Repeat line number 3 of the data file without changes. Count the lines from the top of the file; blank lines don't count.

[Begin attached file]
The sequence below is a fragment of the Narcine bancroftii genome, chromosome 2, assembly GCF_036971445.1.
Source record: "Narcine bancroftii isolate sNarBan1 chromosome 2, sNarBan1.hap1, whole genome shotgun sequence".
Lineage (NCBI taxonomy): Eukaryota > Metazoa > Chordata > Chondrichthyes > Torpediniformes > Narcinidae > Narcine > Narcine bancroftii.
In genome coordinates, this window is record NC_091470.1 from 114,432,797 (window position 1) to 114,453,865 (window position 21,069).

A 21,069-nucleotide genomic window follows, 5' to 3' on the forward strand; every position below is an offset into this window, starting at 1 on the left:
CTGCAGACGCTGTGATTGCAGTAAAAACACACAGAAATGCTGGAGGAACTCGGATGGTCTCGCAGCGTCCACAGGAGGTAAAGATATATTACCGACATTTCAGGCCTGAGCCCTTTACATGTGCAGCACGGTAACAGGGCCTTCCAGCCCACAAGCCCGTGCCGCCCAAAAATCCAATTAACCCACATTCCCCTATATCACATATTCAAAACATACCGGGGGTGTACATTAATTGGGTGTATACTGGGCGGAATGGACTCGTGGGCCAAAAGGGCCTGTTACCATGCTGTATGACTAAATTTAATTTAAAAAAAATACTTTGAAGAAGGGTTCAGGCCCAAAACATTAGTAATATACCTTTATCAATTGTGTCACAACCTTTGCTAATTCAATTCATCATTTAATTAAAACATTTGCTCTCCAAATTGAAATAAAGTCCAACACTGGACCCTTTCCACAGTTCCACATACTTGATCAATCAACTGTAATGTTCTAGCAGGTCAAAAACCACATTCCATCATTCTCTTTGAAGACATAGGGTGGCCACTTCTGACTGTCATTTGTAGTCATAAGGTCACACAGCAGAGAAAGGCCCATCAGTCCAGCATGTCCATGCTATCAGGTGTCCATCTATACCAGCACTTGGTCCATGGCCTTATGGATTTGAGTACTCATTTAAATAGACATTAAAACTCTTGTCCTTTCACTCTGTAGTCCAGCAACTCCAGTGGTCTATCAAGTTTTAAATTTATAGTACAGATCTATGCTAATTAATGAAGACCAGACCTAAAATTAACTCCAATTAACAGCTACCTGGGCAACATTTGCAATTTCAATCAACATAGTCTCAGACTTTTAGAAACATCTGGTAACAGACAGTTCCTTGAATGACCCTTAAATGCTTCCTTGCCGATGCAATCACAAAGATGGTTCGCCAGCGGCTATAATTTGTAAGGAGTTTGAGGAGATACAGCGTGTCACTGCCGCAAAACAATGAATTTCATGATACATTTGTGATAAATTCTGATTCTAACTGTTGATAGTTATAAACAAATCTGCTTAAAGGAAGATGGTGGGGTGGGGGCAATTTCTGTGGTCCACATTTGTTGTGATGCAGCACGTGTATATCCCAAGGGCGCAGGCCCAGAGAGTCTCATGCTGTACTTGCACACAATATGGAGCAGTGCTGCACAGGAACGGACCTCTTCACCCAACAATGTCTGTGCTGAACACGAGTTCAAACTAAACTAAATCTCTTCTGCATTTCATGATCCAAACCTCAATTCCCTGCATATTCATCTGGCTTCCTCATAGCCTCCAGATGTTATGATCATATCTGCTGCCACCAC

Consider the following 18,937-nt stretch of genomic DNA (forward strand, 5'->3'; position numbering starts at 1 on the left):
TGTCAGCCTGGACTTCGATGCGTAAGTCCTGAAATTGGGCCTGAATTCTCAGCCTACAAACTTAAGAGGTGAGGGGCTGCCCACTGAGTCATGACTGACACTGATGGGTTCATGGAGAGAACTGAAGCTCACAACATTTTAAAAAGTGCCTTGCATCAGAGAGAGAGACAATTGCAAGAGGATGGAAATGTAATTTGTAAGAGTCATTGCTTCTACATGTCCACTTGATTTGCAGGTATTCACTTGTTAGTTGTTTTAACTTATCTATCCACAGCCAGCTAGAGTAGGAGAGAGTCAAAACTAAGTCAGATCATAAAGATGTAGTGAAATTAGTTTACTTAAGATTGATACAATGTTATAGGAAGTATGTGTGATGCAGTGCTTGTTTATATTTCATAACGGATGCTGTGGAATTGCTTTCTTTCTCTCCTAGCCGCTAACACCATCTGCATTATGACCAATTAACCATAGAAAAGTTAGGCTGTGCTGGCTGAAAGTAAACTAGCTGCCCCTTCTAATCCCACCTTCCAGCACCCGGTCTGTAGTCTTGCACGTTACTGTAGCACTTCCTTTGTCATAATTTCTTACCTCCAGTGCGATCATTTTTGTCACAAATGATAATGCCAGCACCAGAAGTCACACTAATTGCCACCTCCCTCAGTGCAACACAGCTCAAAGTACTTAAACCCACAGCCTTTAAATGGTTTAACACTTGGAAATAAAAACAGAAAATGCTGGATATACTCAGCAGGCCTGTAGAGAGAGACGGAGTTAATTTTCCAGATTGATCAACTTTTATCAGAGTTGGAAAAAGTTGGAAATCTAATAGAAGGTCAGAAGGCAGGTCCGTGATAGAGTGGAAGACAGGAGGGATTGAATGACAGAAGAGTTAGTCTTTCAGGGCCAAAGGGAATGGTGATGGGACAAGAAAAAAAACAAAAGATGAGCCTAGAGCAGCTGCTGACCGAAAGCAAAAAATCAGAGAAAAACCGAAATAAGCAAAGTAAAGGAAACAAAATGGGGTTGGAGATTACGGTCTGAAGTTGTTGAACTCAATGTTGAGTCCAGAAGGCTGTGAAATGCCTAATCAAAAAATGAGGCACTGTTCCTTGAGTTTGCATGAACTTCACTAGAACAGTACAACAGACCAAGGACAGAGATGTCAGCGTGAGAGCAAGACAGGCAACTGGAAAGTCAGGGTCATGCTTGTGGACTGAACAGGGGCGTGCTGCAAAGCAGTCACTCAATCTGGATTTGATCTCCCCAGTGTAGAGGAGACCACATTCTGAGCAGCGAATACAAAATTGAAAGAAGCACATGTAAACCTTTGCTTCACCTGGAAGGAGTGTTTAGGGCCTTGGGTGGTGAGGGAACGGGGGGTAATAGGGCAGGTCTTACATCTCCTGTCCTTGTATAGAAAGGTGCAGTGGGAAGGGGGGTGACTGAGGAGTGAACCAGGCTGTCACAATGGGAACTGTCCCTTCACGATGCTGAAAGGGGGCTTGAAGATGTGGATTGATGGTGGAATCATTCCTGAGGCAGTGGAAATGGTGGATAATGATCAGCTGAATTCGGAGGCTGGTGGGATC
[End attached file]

Lineage (NCBI taxonomy): Eukaryota > Metazoa > Chordata > Chondrichthyes > Torpediniformes > Narcinidae > Narcine > Narcine bancroftii.